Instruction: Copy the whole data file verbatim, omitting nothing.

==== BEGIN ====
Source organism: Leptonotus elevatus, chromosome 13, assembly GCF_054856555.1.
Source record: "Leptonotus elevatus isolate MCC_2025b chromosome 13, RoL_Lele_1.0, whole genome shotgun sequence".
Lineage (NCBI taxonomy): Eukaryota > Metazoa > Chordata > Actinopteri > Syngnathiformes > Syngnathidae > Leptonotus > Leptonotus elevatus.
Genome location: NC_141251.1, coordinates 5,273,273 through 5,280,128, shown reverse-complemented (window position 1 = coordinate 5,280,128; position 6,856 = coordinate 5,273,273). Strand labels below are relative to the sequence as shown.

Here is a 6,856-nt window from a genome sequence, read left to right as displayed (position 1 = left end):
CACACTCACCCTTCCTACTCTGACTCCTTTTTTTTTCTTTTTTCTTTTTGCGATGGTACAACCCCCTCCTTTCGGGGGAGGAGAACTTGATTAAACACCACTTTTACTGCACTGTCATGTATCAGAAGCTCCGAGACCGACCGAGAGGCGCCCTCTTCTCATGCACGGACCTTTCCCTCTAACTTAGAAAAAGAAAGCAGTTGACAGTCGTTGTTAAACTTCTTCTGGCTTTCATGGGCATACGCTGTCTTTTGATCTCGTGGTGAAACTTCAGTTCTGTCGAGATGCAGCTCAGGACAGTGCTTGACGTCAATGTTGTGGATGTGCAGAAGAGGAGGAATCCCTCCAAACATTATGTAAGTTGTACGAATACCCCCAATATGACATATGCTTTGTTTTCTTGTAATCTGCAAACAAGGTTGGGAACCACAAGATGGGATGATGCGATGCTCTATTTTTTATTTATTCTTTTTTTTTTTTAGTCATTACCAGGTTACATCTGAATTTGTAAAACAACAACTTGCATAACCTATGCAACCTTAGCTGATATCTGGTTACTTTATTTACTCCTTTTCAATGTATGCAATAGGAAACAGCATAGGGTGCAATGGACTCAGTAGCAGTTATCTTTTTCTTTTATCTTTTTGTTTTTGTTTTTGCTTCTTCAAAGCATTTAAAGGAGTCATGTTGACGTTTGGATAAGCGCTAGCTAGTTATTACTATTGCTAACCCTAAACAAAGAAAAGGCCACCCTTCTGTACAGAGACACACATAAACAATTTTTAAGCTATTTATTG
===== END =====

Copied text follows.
Source organism: Leptonotus elevatus, chromosome 13, assembly GCF_054856555.1.
Source record: "Leptonotus elevatus isolate MCC_2025b chromosome 13, RoL_Lele_1.0, whole genome shotgun sequence".
Lineage (NCBI taxonomy): Eukaryota > Metazoa > Chordata > Actinopteri > Syngnathiformes > Syngnathidae > Leptonotus > Leptonotus elevatus.
Genome location: NC_141251.1, coordinates 5,273,273 through 5,280,128, shown reverse-complemented (window position 1 = coordinate 5,280,128; position 6,856 = coordinate 5,273,273). Strand labels below are relative to the sequence as shown.

Here is a 6,856-nt window from a genome sequence, read left to right as displayed (position 1 = left end):
CACACTCACCCTTCCTACTCTGACTCCTTTTTTTTTCTTTTTTCTTTTTGCGATGGTACAACCCCCTCCTTTCGGGGGAGGAGAACTTGATTAAACACCACTTTTACTGCACTGTCATGTATCAGAAGCTCCGAGACCGACCGAGAGGCGCCCTCTTCTCATGCACGGACCTTTCCCTCTAACTTAGAAAAAGAAAGCAGTTGACAGTCGTTGTTAAACTTCTTCTGGCTTTCATGGGCATACGCTGTCTTTTGATCTCGTGGTGAAACTTCAGTTCTGTCGAGATGCAGCTCAGGACAGTGCTTGACGTCAATGTTGTGGATGTGCAGAAGAGGAGGAATCCCTCCAAACATTATGTAAGTTGTACGAATACCCCCAATATGACATATGCTTTGTTTTCTTGTAATCTGCAAACAAGGTTGGGAACCACAAGATGGGATGATGCGATGCTCTATTTTTTATTTATTCTTTTTTTTTTTTAGTCATTACCAGGTTACATCTGAATTTGTAAAACAACAACTTGCATAACCTATGCAACCTTAGCTGATATCTGGTTACTTTATTTACTCCTTTTCAATGTATGCAATAGGAAACAGCATAGGGTGCAATGGACTCAGTAGCAGTTATCTTTTTCTTTTATCTTTTTGTTTTTGTTTTTGCTTCTTCAAAGCATTTAAAGGAGTCATGTTGACGTTTGGATAAGCGCTAGCTAGTTATTACTATTGCTAACCCTAAACAAAGAAAAGGCCACCCTTCTGTACAGAGACACACATAAACAATTTTTAAGCTATTTATTG